My friend, Carolyn, loaned me a book. Her loaner copy of her favorite book, to be more specific.
I'm very excited.
My bedside table is currently piled high with books you'd generally classify as "self-help" and it's been a long, long time since I've read a novel. But when a friend offers you a book with the luscious title, Our Lady of the Lost and Found, by Diane Schoemperlen, and tells you she's read it multiple times - even has a second copy for loaning - there's a sign you've found your next novel.
Generally I don't blog about books I've just started. I wait a while until I have something more to contribute to the conversation. But Carolyn has marked a few sentences, halfway through the book, as beautifully written. I'm going to share them with you, even before I read the book. Not only because I agree with her that they're beautifully written, but because Schoemperlen has captured my idea of an ideal beginning to an ideal day. Perhaps you'll agree. From a chapter entitled "Time" I give you:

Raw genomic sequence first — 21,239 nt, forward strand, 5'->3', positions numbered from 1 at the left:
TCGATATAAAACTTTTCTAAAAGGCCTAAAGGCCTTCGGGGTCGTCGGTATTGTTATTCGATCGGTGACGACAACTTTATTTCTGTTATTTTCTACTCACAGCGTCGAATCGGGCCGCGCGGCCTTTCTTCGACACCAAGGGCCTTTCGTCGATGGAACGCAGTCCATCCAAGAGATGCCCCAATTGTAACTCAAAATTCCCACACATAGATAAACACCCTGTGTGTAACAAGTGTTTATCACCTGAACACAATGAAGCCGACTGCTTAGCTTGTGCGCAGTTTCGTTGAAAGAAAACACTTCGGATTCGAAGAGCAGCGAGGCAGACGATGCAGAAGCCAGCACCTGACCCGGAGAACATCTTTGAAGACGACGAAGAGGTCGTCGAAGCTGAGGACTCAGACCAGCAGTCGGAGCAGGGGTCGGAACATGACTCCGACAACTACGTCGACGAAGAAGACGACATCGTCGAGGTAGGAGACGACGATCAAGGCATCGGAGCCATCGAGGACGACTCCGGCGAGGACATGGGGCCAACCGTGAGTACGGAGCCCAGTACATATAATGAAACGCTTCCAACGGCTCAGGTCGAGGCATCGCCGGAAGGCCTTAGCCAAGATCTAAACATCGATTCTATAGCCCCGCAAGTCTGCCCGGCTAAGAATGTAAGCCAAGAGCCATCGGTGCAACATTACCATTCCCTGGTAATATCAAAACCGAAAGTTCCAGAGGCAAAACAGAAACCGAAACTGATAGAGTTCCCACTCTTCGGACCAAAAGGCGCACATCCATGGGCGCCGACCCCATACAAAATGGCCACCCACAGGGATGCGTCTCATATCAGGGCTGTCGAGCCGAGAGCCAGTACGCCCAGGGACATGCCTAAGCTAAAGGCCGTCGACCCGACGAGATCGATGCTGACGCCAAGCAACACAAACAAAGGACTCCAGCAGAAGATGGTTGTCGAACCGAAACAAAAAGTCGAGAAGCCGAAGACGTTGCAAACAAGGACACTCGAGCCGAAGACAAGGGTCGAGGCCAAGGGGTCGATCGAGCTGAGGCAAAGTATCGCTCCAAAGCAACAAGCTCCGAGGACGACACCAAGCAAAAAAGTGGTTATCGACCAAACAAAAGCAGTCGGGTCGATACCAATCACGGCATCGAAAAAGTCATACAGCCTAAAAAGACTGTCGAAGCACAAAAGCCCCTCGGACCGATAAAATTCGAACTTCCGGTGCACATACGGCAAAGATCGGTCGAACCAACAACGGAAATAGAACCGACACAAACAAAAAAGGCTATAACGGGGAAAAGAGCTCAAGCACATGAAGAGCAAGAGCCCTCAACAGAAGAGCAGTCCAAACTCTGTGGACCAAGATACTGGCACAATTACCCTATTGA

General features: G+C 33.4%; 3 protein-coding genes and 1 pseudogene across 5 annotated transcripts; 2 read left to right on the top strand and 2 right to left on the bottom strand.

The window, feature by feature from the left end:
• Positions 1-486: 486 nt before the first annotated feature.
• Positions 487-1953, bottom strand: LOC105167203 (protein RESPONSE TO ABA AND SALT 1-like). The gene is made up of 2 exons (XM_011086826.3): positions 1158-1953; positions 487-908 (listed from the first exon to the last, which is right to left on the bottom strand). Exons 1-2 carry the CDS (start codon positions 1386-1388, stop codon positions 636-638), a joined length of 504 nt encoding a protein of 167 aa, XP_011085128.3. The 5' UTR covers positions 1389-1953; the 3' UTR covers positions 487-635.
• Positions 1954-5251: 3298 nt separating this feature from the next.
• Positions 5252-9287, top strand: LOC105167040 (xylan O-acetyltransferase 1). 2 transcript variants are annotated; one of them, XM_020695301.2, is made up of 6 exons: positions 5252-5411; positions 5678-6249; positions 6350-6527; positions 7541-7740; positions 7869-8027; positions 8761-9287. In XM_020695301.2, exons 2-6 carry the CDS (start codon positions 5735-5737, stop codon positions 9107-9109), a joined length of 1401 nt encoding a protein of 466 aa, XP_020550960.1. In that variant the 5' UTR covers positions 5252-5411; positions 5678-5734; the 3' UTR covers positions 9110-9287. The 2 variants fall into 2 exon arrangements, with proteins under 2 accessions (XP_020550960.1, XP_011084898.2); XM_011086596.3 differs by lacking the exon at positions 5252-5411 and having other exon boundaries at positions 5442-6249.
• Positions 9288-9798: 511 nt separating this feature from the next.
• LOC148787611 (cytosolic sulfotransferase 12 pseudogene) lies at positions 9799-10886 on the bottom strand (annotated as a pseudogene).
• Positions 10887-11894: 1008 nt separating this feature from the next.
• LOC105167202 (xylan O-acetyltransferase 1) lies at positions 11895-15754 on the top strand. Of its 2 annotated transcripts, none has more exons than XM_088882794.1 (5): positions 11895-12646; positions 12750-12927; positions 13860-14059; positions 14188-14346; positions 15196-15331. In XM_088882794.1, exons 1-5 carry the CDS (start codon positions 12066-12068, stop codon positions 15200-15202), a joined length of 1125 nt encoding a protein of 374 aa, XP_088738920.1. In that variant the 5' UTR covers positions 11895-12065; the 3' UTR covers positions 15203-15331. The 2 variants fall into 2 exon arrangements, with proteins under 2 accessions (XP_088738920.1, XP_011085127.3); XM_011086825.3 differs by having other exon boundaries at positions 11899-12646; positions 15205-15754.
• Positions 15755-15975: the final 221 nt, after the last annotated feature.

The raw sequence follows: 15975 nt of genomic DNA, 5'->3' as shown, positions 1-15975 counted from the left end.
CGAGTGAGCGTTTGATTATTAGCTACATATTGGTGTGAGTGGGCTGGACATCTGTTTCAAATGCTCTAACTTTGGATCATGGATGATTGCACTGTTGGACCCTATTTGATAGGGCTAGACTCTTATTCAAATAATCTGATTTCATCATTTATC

The air was clean and fresh, the birds were singing, and the hours spooled out before us. The whole day lay ahead, inviting us into its boundless realm of possibility. We were poised at the beginning of another stretch of time in which anything might happen, for which a to-do list was not necessary, and for which we did not need anything to be ready.
I want that day.